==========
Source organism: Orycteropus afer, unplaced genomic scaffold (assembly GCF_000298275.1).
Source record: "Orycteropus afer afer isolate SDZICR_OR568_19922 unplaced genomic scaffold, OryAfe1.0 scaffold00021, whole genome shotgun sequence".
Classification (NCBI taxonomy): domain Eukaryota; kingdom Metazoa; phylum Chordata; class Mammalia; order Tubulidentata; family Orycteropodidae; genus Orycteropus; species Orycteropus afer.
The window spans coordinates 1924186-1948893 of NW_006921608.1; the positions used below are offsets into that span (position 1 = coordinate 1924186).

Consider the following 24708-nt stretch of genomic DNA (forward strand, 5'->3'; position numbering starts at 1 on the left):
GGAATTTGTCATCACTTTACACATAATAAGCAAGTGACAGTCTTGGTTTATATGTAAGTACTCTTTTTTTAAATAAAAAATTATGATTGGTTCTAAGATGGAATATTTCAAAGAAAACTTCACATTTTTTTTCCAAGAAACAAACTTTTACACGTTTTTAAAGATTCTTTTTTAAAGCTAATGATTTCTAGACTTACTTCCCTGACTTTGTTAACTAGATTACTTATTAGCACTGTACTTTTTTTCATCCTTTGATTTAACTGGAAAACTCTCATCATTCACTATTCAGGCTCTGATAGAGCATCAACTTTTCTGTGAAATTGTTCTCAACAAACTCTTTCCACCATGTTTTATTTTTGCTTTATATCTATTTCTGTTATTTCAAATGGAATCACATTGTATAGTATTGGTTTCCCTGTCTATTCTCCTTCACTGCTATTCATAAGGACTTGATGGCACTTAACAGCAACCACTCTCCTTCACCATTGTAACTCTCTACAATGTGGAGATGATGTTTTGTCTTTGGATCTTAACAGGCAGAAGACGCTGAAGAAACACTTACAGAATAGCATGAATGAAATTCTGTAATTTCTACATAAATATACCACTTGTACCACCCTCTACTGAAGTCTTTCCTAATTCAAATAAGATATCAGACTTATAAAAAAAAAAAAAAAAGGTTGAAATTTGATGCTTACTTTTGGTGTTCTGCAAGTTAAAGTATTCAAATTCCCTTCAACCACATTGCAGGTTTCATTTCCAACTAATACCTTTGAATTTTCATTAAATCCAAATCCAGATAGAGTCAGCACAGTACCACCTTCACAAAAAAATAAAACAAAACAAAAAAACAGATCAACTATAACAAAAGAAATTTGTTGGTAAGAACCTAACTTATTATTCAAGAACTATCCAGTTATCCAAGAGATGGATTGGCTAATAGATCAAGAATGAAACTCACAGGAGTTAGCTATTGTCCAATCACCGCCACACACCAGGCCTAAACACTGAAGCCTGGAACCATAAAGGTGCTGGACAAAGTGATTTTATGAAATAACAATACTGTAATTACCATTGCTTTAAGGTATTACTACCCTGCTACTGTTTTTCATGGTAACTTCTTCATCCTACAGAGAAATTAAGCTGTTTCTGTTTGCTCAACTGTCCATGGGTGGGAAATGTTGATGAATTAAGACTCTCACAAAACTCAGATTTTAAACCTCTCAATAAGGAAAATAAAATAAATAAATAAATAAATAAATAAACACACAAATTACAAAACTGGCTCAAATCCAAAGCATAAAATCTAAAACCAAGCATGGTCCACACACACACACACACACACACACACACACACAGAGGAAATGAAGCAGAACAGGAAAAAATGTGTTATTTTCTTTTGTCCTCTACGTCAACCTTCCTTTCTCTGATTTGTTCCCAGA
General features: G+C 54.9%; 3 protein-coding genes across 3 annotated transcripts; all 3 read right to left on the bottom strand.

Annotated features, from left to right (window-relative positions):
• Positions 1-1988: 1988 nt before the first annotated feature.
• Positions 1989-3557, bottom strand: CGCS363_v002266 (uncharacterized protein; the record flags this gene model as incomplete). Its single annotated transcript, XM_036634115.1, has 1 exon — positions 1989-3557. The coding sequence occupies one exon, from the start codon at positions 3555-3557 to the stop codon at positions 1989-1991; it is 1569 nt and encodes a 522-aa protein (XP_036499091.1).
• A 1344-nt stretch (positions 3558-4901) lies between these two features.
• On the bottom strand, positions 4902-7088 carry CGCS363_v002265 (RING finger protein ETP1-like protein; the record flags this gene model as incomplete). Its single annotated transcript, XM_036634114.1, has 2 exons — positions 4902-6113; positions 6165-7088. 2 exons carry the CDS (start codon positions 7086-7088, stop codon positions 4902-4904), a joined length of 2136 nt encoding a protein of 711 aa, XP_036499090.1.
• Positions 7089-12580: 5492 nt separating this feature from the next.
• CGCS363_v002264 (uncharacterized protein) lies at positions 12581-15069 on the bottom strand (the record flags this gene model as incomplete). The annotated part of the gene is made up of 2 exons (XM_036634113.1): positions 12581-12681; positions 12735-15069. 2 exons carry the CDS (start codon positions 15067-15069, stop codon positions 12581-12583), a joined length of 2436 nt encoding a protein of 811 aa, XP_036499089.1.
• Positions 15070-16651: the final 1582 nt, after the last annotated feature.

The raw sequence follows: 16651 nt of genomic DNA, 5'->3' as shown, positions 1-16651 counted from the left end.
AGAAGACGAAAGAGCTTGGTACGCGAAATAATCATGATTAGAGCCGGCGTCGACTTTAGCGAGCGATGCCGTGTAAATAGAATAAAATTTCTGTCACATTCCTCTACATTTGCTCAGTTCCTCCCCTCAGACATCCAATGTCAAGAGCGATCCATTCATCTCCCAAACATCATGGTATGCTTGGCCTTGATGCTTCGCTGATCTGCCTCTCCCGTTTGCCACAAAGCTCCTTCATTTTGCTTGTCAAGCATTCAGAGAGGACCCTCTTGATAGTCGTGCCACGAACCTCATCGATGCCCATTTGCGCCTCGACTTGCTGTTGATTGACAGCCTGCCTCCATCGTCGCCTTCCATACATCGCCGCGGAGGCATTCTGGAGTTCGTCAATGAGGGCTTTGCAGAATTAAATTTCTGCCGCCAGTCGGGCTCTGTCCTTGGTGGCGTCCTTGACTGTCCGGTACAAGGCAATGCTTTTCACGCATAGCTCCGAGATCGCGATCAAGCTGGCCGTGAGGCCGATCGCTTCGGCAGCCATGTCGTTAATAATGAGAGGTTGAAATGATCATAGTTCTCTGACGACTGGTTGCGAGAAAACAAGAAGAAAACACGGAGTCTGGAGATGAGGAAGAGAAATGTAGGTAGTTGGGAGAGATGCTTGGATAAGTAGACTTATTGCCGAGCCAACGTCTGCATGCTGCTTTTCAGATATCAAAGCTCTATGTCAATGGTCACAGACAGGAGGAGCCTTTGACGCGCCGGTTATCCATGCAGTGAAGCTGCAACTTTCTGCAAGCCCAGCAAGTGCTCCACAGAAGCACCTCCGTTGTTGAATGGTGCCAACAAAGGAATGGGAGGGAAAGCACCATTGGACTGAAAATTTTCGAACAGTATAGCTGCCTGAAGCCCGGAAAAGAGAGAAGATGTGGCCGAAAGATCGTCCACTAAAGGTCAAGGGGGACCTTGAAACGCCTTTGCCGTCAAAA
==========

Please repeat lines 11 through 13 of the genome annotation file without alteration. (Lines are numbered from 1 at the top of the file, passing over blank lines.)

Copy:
• A 1344-nt stretch (positions 3558-4901) lies between these two features.
• On the bottom strand, positions 4902-7088 carry CGCS363_v002265 (RING finger protein ETP1-like protein; the record flags this gene model as incomplete). Its single annotated transcript, XM_036634114.1, has 2 exons — positions 4902-6113; positions 6165-7088. 2 exons carry the CDS (start codon positions 7086-7088, stop codon positions 4902-4904), a joined length of 2136 nt encoding a protein of 711 aa, XP_036499090.1.
• Positions 7089-12580: 5492 nt separating this feature from the next.